LOOKING FOR SUNDAY (Mark Piznarski)
The nervous energy was contagious as I sat in the theatre at the Starz Denver Film Festival the evening of the world premiere of Looking for Sunday, a movie produced in Denver. It seemed that everyone surrounding me had some connection with the film, not to mention the presence of the cast and crew. I have to admit I didn’t have the highest expectations for this film. My doubts were not born of any particular reason, perhaps it was more that deep down I feared Looking for Sunday would bomb and I’d have to write a bad review of a movie that portrayed our little city. However, surrounded by all of these people that felt so connected with the film, I found myself with butterflies in my stomach inching towards the edge of my seat.
Looking for Sunday tells the story of two twenty-something roommates, Peter (Michael Weston) and Lucas (Spence Decker) coming to terms with their respective places in the “real world.” It’s clear by the look of their apartment cluttered with beer bottles and retro furniture that these guys have not let go of their college days. Peter is preparing to present his dissertation for his PhD in philosophy and Lucas has become disenchanted with his resident rock star status in Denver while searching for something bigger. Katharine Towne plays Elizabeth, Peter’s high school friend (with whom he’s still smitten). Elizabeth unexpectedly comes to town and becomes the catalyst that turns their world upside down.
Director Mark Piznarski does a brilliant job of showing off the beauty of our city and representing the Denver we know and love with scenes in the Bluebird, Whiskey Bar, and Samadhi Center for Yoga. The story is familiar too as the atmosphere of Denver makes for a very easy and comfortable place to be; which in turn produces a large number of drifters blissed-out on the sun, thin air, or perhaps the numerous adrenal pumping recreational activities and beckoning of the Rocky Mountain skyline. The character Lucas ultimately decides to pursue his music career in L.A. Decker, who played Lucas and also wrote the original script, said that Denver was the perfect setting because, “It couldn’t have been a place that was easy to leave.” Piznarski said, “I’d like to shoot every project here.”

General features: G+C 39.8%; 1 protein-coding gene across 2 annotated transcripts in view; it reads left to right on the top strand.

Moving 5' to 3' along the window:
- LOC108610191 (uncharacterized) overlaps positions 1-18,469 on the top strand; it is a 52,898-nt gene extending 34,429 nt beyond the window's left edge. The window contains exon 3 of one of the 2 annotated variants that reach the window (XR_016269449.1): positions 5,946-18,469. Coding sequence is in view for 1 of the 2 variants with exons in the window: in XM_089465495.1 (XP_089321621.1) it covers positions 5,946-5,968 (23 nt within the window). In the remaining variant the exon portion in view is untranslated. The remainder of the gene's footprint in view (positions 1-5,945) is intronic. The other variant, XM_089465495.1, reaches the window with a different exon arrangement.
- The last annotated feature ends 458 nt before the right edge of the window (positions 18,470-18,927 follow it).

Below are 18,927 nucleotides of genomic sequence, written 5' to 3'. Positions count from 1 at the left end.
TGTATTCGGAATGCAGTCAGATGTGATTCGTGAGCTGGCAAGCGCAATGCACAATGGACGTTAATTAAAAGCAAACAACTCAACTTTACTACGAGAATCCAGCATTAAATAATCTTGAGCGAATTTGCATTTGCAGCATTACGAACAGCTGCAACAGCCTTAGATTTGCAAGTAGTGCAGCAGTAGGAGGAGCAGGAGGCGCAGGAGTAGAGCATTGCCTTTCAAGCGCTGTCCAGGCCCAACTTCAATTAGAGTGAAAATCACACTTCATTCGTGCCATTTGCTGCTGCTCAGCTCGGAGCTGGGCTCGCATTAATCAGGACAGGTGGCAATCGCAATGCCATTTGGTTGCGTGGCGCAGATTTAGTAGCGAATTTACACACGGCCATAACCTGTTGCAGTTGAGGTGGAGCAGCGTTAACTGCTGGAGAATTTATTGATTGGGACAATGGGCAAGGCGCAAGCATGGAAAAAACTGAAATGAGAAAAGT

I really want this movie to be great particularly after experiencing first hand the passion of those who made it. But it’s hard to say if I had gone to this film on any other day, if it wasn’t a film so close to home where I saw places that I frequent and my own friends in the background of the scenes—would I have loved it?
Looking for Sunday was a pleasant departure from the many heavy and political films at the festival. The chemistry between the characters on screen was on point, the acting pretty damn good. There were some cheesy moments in the script and the characters sometimes acted more as if they were whiny high school kids than college grads grappling with life’s big questions; but perhaps that was the point. I think that Looking for Sunday is a good, solid film, not life changing, not even riveting but not one in which you leave feeling like you’ve wasted two precious hours of your life either.
It’s a film worth checking out and a must see if you’ve spent any time in Denver.